Liberalism as practice is often impressive; liberalism as theory is often fan fiction: liberal theology is theology done as fan fiction, liberal political theory is political theory done as fan fiction, etc.

intrinsic hierarchy of holiness (based on sanctity as such) vs instrumental hierarchy of holiness (based on performing a role or function as a means to holiness)
-- the split between these is quite important for the history of the Church
-- the ecclesial hierarchy is an example of the latter

the continuous and the periodic, the plotted and the episodic

The primary and proper meaning of persistence (as in persistence through time) is stability of final cause; other senses are derived from this by analogy.

The creation is part of God only in something like the sense that the child is part of the parent, or the painting is part of the painter.

"The word 'light' can be used for Brahman, which manifests the world even as light manifests objects." Shankara (Brahm. Sut. 1.1.24)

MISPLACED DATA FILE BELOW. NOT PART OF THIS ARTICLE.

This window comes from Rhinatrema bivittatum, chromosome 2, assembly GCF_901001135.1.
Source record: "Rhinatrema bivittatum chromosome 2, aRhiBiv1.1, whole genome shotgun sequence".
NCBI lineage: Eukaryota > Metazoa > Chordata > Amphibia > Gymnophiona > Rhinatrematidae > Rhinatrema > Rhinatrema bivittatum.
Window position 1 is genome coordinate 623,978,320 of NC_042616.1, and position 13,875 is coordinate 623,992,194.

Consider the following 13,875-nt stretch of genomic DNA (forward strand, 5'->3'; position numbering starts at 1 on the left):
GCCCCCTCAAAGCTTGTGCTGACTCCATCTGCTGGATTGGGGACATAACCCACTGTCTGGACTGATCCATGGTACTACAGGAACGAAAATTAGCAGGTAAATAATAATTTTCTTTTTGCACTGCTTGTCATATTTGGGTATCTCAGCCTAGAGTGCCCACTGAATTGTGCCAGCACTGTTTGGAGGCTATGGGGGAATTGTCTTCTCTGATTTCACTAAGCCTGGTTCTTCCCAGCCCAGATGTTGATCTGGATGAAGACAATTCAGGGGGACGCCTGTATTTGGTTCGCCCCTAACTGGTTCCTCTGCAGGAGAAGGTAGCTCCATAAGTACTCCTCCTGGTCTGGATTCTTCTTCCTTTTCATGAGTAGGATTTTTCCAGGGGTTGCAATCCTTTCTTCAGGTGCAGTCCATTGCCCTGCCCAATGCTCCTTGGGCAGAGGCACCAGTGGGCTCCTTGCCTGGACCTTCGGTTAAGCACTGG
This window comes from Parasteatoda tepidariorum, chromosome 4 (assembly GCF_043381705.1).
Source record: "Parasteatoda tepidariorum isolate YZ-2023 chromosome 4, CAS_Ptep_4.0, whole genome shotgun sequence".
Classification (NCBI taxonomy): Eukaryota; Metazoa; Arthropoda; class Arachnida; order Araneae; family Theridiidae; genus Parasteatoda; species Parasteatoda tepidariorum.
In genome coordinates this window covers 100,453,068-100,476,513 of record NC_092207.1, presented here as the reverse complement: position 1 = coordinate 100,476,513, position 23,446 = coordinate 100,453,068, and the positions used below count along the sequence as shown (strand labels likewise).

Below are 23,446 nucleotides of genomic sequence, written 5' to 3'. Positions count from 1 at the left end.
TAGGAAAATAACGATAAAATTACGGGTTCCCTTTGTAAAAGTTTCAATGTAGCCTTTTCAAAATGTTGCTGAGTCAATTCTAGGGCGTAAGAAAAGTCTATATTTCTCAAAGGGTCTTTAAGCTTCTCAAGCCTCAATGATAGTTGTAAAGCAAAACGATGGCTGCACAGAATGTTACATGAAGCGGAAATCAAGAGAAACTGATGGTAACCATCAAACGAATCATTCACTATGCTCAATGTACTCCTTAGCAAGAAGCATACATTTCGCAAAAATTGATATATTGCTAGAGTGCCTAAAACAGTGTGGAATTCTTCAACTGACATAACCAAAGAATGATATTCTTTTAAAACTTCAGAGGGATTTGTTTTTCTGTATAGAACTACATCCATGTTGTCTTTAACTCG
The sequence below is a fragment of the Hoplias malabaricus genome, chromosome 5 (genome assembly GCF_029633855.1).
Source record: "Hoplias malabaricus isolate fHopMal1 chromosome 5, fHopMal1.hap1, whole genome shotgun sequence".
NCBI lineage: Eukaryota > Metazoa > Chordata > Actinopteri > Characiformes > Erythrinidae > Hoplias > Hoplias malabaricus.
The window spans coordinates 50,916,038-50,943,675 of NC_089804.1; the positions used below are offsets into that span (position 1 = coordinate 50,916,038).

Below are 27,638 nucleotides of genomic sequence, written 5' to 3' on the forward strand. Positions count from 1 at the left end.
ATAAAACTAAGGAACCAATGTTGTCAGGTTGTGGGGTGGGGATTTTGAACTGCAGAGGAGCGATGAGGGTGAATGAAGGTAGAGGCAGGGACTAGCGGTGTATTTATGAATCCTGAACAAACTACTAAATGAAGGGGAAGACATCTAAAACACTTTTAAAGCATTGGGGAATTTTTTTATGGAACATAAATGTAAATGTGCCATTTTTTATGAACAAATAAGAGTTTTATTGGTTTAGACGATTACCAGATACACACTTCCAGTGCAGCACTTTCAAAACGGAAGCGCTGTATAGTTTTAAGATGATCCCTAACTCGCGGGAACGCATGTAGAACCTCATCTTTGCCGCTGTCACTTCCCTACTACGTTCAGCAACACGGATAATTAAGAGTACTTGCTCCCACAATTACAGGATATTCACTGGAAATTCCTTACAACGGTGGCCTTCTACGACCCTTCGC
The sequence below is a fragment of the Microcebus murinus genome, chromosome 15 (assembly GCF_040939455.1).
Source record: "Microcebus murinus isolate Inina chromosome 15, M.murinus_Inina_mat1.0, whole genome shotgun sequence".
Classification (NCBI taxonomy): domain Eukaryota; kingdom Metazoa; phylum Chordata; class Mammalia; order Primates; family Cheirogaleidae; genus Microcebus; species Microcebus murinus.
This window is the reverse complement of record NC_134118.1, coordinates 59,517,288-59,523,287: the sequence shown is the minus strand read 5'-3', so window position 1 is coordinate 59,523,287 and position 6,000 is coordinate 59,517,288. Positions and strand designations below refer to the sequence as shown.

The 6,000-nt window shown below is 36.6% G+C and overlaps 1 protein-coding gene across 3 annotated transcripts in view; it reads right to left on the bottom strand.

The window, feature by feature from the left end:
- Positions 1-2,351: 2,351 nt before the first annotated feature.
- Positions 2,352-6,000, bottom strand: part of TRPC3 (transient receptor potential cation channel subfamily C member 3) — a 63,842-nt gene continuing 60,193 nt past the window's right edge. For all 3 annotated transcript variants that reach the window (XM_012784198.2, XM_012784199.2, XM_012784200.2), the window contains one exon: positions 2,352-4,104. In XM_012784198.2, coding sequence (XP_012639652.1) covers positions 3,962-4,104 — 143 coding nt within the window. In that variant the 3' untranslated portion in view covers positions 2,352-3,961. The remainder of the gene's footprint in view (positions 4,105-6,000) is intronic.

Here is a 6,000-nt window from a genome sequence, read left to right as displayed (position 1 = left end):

"The assignation of a definite locality to the all-pervading Brahman only serves the purpose of meditation."
"If the individual soul is something different from Brahman, then the knowledge of Brahman would not give knowledge of the individual soul. Therefore the individual soul is different, yet not different, from Brahman." (1.4.20)
"Everything in the world is, and this quality it gets from Brahman, which is being itself. Again, the intelligence of Brahman lights the whole universe." (2.1.6)
"The effect exists in the cause before its origination as well as after it. It can never exist independent of the cause either before or after creation. Therefore the world exists in Brahman even before creation and is not absolutely nonexistent." (2.1.7)
"The effect is not experienced in the absence of the cause, which shows that the effect is nondifferent from the cause.' (2.1.15)

Where translations of Shankara say 'material cause', substitute 'principiating substance' -- i.e., a substance in its aspect of quasi-material cause, as the scholastics say, not material cause in the ordinary sense, despite the lump of clay metaphor.

"Someone who, a hundred years from now, falsely repeats something evil about me, injures me right now." Kant

In "If X, do Y", we usually take X to be indicative, as it seems to be; but perhaps it should be seen as an implicit imperative (a test- or check-imperative).